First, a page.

Washington State coach Mike Leach might have a lot of unique interests -- history, pirates, long walks -- but he certainly doesn't have any interest in dancing.
In middle school, during the dancing sections of P.E., he got kicked out of class. In high school, during school dances, he was not the guy shaking a leg and making an impression on the dance floor with the ladies.
"I don't dance," Leach says. "I walk in place if I'm forced out there. ... I respect people who can dance great. I don't look like Elaine on Seinfeld, but all I'm going to do is tread water in place and make it go away."
But in the last few years, Leach has developed an added appreciation for dance.
Specifically, when Washington State cornerback Marcellus Pippins dances.
"It gets his energy going," Leach said. "As good of a dancer as he is, I think he ought to dance more. ... He dances and all of a sudden the juice is flowing and you can't stop him."
Pippins is rarely seen standing still. Whether he's on the sidelines or on the field between plays, he's moving in some way. Leach refers to Pippins' dance genre as "wiggling," but Pippins says it's just Bay Area dancing.
"It's just something that I do to get ready for a game," he said. "When I'm dancing, it means I'm hype and ready to make a play."
— Marcellus Uzumaki🦊 (@PAE21) September 6, 2016
— Femi Abebefe (@SWXFemi) November 5, 2016
And thanks to Pippins' dancing and his ability to be ready to make those plays, the Washington State secondary has made major strides in the last few seasons.
In 2014, the Cougars gave up 33 passing touchdowns (third-worst among Pac-12 teams) and 58 completions of 20-plus yards (worst among Pac-12 teams).
Leach brought in defensive coordinator Alex Grinch to overhaul the unit after that season and in just two years Washington State has shown impressive progress, especially in the secondary where Grinch works as the defensive back coach.
Last season, the Cougs gave up just 20 passing touchdowns (sixth in the Pac-12) and 41 completions of 20-plus yards (eighth in the Pac-12). The unit looked more cohesive than it has during the Leach era and the Cougars landed safety Shalom Luani on the All-Pac-12 first team.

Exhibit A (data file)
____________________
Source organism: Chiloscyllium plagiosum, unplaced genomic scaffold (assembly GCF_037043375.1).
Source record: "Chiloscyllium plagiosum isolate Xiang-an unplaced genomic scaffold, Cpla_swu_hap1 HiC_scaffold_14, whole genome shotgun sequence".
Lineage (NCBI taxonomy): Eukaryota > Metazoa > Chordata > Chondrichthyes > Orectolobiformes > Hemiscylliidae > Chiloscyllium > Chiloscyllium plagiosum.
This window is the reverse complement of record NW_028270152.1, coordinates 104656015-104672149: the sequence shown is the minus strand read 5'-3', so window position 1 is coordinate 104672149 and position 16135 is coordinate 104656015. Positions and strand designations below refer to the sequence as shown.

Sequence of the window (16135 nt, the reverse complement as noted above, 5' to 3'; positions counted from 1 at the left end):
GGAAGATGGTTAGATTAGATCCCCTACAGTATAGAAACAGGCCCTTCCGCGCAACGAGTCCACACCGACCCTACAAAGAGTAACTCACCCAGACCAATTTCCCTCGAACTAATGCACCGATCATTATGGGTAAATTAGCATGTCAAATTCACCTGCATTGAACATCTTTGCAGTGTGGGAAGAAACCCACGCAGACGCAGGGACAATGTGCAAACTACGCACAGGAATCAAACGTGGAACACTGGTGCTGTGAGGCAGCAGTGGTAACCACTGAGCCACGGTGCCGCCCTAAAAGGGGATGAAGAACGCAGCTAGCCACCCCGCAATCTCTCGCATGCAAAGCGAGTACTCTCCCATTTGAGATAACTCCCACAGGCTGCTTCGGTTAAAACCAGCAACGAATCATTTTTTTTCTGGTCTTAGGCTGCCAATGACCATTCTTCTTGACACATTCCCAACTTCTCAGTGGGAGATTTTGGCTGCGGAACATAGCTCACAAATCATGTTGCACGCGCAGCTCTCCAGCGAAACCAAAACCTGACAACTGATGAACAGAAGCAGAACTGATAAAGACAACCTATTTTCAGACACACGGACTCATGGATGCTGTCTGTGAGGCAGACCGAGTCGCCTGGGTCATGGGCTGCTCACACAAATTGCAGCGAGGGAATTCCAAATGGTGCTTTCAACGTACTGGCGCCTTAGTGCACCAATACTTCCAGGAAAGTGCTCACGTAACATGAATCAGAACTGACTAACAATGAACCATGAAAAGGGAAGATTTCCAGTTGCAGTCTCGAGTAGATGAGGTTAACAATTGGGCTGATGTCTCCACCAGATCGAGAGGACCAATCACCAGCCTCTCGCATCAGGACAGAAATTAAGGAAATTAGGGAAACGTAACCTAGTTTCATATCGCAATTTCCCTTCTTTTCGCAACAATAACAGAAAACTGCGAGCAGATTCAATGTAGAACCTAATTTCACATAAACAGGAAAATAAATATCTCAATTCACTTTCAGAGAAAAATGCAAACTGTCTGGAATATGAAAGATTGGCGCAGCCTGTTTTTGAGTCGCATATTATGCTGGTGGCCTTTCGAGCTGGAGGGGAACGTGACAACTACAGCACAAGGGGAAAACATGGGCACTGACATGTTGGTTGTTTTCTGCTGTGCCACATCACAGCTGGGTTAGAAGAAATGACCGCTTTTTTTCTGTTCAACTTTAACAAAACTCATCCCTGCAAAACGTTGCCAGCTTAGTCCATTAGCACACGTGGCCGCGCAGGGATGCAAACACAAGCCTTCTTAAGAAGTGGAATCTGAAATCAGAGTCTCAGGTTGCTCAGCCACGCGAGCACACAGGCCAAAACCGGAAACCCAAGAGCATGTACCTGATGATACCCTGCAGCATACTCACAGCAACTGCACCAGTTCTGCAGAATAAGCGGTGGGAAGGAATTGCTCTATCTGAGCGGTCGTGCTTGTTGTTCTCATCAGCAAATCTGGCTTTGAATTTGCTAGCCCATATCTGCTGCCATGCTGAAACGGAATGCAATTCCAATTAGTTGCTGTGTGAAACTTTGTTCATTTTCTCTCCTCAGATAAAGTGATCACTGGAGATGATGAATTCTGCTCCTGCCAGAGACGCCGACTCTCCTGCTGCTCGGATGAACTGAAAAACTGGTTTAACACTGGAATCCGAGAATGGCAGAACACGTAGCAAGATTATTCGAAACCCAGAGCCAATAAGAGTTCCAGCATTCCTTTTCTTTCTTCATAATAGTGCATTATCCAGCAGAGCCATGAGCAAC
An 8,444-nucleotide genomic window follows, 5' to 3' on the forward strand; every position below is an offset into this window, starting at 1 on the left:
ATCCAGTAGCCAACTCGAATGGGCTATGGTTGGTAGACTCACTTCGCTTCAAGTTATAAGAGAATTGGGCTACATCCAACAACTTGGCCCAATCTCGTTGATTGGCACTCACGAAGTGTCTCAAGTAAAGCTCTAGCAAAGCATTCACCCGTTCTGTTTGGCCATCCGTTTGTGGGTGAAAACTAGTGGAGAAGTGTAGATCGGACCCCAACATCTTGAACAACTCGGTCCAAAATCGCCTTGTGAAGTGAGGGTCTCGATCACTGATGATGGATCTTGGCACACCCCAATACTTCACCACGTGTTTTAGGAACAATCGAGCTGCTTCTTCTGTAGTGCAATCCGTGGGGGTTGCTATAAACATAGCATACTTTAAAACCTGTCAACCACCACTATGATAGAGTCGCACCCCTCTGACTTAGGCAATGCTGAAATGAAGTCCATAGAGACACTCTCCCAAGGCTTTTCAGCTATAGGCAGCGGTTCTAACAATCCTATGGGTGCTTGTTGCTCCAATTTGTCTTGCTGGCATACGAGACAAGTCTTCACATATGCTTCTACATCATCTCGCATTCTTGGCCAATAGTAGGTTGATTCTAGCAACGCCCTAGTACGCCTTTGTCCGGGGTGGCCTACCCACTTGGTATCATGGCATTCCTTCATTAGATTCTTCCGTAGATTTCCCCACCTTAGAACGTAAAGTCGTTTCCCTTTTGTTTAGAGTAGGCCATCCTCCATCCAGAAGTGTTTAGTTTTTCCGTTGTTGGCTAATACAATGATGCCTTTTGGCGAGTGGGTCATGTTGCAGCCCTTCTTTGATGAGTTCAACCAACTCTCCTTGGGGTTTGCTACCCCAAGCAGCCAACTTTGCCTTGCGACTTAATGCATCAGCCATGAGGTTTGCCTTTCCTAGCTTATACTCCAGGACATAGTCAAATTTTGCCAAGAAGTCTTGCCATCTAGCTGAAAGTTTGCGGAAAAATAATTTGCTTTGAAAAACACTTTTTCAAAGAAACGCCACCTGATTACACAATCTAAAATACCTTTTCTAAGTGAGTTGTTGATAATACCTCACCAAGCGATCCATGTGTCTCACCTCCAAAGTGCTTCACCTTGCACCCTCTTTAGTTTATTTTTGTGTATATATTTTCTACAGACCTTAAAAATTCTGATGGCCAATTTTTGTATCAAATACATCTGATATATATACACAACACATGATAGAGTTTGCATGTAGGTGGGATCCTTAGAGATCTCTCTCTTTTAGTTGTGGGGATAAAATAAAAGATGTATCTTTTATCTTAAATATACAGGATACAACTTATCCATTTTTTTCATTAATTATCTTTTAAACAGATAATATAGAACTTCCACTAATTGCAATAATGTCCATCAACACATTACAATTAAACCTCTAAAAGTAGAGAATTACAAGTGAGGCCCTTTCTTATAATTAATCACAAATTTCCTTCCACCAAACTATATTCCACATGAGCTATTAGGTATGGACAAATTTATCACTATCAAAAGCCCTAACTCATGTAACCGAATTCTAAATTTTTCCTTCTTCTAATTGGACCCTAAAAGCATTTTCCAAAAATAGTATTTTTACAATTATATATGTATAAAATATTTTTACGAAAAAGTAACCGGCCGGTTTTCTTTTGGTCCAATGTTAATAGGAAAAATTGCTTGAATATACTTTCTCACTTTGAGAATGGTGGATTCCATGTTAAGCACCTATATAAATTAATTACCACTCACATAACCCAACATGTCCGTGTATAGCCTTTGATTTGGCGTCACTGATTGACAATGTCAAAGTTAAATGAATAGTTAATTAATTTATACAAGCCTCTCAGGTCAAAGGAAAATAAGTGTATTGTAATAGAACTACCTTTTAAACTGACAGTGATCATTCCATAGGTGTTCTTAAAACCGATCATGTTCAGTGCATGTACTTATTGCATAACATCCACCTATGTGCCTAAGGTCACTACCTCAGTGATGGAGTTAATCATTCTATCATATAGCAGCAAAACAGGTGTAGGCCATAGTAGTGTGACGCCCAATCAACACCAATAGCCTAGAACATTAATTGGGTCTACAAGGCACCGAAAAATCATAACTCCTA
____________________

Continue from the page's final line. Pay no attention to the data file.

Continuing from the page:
A big part of that progress was getting the right guys in the rights spots and Pippins was one of those. Over the last two seasons Pippins has started 22 games for the Cougars, totaling 68 tackles, 16 passes defended, five interceptions and at least a few hundred hours of dancing.
But now Pippins will step into a new role within the secondary. With the exit of Luani -- the Cougs only 2016 defensive back starter who doesn't return -- the Washington DBs will turn more toward Pippins.
And it's not only for his lockdown corner play, but also for leadership. And to Pippins, that means more dancing.
"The team knows I'm ready to play when I'm dancing," Pippins said. "When they see me dancing, it gets them juiced. It keeps them loose. It puts a smile on everyone's face instead of just being uptight. Then, they can just play football instead of thinking too much."
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He says that his younger teammates appreciate the fact that he keeps his mind and body loose with his Bay Area dance moves, and that in turn, they're able to stay loose too. And the looser the group plays -- which Pippins said has been something the unit has focused on over the past two seasons -- the more productive it can be.
And it's not just his teammates who feel Pippins' energy when he's dancing.
Leach says it infects him, too.
"On the sidelines, Marcellus makes me feel good," Leach said. "It's his energy. Marcellus has energy and I feel that energy."
So, with him stepping into a bigger role and a defense that's looking to take another step forward in 2017, it's safe to say that the Pippins' dance moves aren't going anywhere. And Leach, Grinch and the rest of the defensive backs are probably pretty thrilled about that.
"He better keep dancing," Leach said. "I'm in favor of that."